Date   

Vaux's Swifth at Lake del Valle

Steve Huckabone <shuckabone@...>
 

Found some nice birds this morning. Stumbled upon a Common Poorwill along the East Shore Trail. Spotted Lawrence's Goldfinches at two locations and had a nice Vaux's Swift fly by near the Caballo Loco group camp.

Good birding.

Steve Huckabone
Livermore, CA
Alameda County


Re: Blue Grosbeak

Bill Clark
 

Note:  There is a large bike race that will be blocking Patterson pass rd from Vasco to Cross Rd this morning.  I suggest you approach from the Tracy side.


________________________________
From: William Clark <wclark1969@yahoo.com>
To: "EBB_Sightings@yahoogroups.com" <EBB_Sightings@yahoogroups.com>
Sent: Saturday, April 28, 2012 8:08 AM
Subject: Re: Blue Grosbeak


Followup report:

Also at 6.21:
Brown-Headed Cowbird
Lark Sparrow
Rock Wren (in rocks on north facing cliff on south side of road)
Bewick's Wren

Also at 6.99
House Wren
Lark Sparrow
Rock Wren

Also at 14680 Patterson Pass (about MP 5)
North side of the road in a ground squirrel colony was a BURROWING OWL
Also:  Horned Lark, Loggerhead Shrike, Western Meadowlark, Western Kingbird


________________________________
From: Bill Clark <wclark1969@yahoo.com>
To: EBB_Sightings@yahoogroups.com
Sent: Saturday, April 28, 2012 6:33 AM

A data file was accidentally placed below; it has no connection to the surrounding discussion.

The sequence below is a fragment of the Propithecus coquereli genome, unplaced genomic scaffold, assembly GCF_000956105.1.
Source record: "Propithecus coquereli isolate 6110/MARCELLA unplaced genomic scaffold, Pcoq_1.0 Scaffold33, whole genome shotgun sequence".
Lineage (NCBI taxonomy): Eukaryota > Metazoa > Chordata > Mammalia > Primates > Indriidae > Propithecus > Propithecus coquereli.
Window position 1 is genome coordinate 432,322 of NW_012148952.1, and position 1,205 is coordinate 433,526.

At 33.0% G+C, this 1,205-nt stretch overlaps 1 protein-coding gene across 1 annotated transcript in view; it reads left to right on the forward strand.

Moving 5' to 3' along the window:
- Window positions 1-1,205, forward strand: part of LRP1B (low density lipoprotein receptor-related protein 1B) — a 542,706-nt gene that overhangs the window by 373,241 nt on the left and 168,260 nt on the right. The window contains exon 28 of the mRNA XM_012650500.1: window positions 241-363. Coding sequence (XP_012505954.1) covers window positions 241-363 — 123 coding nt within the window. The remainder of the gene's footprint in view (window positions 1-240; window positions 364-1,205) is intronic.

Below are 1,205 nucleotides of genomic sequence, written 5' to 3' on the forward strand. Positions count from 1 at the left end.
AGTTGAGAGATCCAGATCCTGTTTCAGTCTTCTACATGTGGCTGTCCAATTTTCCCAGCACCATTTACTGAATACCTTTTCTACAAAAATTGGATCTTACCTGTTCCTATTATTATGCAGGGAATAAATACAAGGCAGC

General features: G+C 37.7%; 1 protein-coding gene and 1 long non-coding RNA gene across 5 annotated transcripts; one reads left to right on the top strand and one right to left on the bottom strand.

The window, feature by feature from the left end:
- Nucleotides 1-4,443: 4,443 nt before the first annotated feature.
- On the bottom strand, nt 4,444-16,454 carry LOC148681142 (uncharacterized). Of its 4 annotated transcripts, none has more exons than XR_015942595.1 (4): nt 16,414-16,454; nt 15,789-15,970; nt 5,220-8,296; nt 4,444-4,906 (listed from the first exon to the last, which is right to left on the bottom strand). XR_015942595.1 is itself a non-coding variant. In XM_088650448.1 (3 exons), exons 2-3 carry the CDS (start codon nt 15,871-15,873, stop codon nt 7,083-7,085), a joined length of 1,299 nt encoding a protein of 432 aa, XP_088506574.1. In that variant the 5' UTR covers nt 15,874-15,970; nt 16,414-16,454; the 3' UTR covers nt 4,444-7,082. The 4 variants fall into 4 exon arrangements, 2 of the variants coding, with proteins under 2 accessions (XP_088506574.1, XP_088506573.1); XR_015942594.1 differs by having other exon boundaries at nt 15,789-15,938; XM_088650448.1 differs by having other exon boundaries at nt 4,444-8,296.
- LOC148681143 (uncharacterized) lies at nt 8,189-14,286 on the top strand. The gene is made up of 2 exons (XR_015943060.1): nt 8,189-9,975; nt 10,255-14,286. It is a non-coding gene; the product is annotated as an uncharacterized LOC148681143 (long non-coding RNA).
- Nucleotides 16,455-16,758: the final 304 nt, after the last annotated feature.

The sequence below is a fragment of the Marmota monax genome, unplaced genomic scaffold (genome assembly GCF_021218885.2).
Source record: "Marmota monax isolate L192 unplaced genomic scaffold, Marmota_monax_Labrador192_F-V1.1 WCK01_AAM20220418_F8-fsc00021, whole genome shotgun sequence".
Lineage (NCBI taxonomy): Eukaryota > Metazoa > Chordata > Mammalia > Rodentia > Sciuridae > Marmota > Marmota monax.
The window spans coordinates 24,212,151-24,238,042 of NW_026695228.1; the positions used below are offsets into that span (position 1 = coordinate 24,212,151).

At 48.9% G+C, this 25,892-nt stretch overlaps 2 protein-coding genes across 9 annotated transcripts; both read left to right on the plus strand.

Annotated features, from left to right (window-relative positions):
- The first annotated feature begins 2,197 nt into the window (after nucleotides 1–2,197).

Subject: Blue Grosbeak


Blue Grosbeak singing at Patterson Pass Rd at 6.21 MP turnout at 6:30am Sat. 

Bill Clark
Livermore 

[Non-text portions of this message have been removed]


Re: Blue Grosbeak

Bill Clark
 

Followup report:

Also at 6.21:
Brown-Headed Cowbird
Lark Sparrow
Rock Wren (in rocks on north facing cliff on south side of road)
Bewick's Wren

Also at 6.99
House Wren
Lark Sparrow
Rock Wren

Also at 14680 Patterson Pass (about MP 5)
North side of the road in a ground squirrel colony was a BURROWING OWL
Also:  Horned Lark, Loggerhead Shrike, Western Meadowlark, Western Kingbird


________________________________
From: Bill Clark <wclark1969@yahoo.com>
To: EBB_Sightings@yahoogroups.com
Sent: Saturday, April 28, 2012 6:33 AM
Subject: Blue Grosbeak


Blue Grosbeak singing at Patterson Pass Rd at 6.21 MP turnout at 6:30am Sat. 

Bill Clark
Livermore 

[Non-text portions of this message have been removed]


Martinez Indigo Bunting-photo

rosita94598
 

A photo of the Indigo Bunting from Martinez has been posted at

http://groups.yahoo.com/group/EBB_Sightings/photos/album/1746949465/pic/list

Hugh B. Harvey
Walnut Creek


Blue Grosbeak

Bill Clark
 

Blue Grosbeak singing at Patterson Pass Rd at 6.21 MP turnout at 6:30am Sat.

Bill Clark
Livermore


Martinez Regional Shoreline/McNabney Marsh 4-27

Paul
 

Made a quick trip, 4:15 pm, to McNabney to see what was around and only found a Great Blue Heron, some Red-winged Blackbirds, and a few Great-tailed Grackles. Everything else seems to have flown on to better places. Sadly.

On the river at Martinez Reg. Shoreline, I found around 30-40 Greater Scaup, at least 1 Clark's Grebe, 3 Western Grebe's, and several sleeping Grebe's.

Paul Brenner,
Martinez


Pt Isabel - White-Faced Ibis

ccoon.wildwood5@att.net <ccoon.wildwood5@...>
 

A (one) White-Faced Ibis flew into the "lagoon" (N of Pt Isabel dog park or just south of the Richmond 51st St entrance to the Bay Trail) as I arrived at the Bay Trail.